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Career for Unqualified Parents
January 11, 2007 permalink
In the forms child protectors use to justify separating children from parents, a parent's own abuse experienced during childhood, such as a long stay in foster care, is a point against the parent. For example, on page 40 of the document Risk Assessment Model for Child Protection in Ontario (pdf) the rating for the parent (caregiver) is:
Risk Assessment Scale Anchor Descriptions
CG1. Abuse/Neglect of Caregiver
- Severe abuse/neglect as a child.
Severe abuse/neglect as a child resulted in serious emotional disturbance and/or physical scars/disability.
- Recurrent but not severe abuse/neglect as a child.
Recurrent abuse/neglect as a child; may have resulted in emotional or physical impairment.
- Episodes of abuse/neglect as a child.
Recounts being abused or neglected as a child, but not severely or recurrently; with no apparent impairment
- Perceived abuse/neglect as a child with no specific incidents.
Does not recount being abused or neglected. Expresses dissatisfaction with the care or treatment s/he received when young.
- No perceived abuse/neglect as a child.
Recounts being loved and well cared for with no incidents of abuse or neglect.
- Insufficient information to make a rating.
According to Ontario standards, Verna Cowley, the subject of the article below, would make a suspect parent, likely to lose her children to foster care. But she is in training to become a social worker, and may someday earn a living taking children away from other parents or supervising the development of foster children.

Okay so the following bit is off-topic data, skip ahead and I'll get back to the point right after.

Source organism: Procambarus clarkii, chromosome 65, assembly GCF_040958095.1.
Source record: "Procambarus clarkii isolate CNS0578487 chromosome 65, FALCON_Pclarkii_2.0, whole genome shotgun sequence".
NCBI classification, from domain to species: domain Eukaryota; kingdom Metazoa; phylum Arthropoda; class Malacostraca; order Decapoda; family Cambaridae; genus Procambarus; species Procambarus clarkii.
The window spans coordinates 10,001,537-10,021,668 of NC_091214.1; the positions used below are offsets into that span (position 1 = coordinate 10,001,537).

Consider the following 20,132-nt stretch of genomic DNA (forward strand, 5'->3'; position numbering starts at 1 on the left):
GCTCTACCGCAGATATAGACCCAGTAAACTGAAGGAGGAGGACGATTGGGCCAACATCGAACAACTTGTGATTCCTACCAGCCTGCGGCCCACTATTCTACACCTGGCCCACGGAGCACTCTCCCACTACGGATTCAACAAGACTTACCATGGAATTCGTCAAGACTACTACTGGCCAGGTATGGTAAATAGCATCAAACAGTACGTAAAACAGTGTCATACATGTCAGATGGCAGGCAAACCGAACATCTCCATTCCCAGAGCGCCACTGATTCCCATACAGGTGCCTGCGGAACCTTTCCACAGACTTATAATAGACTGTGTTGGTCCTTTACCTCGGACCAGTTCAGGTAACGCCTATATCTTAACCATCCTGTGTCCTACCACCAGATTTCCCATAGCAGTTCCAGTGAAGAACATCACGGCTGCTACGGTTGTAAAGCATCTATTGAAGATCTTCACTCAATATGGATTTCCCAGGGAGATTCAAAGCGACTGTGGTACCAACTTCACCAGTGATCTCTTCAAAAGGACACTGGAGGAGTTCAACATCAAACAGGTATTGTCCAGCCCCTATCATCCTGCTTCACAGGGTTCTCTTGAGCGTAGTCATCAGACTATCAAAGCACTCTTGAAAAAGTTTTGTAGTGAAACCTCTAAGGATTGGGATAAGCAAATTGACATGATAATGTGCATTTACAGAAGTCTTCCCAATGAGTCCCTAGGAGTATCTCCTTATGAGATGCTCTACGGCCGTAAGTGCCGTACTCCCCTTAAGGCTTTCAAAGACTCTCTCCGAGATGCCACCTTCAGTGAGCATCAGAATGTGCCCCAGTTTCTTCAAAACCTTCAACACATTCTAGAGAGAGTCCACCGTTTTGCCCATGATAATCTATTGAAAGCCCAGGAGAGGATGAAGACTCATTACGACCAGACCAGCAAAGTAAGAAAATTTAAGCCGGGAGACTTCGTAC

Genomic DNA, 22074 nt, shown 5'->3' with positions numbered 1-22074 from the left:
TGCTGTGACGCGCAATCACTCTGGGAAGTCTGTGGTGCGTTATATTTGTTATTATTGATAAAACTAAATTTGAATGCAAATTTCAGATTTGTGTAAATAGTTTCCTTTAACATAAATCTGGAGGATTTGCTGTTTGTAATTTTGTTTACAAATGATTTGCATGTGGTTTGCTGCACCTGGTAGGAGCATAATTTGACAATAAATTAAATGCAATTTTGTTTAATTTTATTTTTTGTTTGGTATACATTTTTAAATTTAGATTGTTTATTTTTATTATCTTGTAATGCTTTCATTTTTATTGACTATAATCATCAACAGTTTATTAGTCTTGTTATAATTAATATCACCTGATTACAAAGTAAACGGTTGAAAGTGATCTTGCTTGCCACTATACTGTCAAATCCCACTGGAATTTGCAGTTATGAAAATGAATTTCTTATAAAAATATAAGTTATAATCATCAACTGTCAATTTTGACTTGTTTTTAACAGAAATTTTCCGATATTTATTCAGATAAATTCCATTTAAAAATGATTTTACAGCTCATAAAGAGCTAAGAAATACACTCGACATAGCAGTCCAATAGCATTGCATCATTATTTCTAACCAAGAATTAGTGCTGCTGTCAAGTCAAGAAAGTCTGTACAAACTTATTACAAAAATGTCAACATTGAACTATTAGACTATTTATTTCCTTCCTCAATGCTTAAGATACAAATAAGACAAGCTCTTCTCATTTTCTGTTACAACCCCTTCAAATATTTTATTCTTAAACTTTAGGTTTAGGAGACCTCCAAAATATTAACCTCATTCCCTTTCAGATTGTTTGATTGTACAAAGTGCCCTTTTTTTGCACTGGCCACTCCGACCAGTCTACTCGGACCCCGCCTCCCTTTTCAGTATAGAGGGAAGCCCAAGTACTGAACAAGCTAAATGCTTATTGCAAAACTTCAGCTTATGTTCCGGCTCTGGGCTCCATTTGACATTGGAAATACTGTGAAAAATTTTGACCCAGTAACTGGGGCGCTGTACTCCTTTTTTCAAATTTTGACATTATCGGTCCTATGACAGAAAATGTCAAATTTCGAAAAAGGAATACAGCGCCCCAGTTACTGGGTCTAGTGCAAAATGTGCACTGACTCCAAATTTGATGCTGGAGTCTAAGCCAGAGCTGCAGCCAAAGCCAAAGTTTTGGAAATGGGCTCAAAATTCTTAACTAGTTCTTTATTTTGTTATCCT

Winnipeg Free Press
Former foster child got tough life lesson
Thu Jan 11 2007
FROM the time she was 10 years old, Verna Cowley bounced around the foster care system in The Pas.
By the time she turned 18, she had already been in six foster homes.
She seldom went to school. She felt like nobody cared.
And when she turned 18, she was turned out on the street and left to her own devices.
"I had no support whatsoever when I left care," Cowley said. "I had nothing. I didn't have an education. I knew what I was headed for."
She said she had to go on social assistance, and moved back in with her mother and helped take care of her mother's young kids.
Cowley says the only thing that got her through was a social worker who has become like an older sister to her, and helped her navigate her way into adulthood.
"She's one of the social workers who go out on a limb for her kids," said Cowley. "There should be more like her."
Cowley is now studying at the University of Manitoba to be a social worker herself, but wishes there was more emphasis on her education when she was growing up.
"I wish they would have pushed me to go to school," she said.
When she told her social workers she was skipping school, they shrugged it off and said maybe she should get a job instead.
"That was the kind of attitude I got," said Cowley.
-- Mia Rabson
Source: Winnipeg Free Press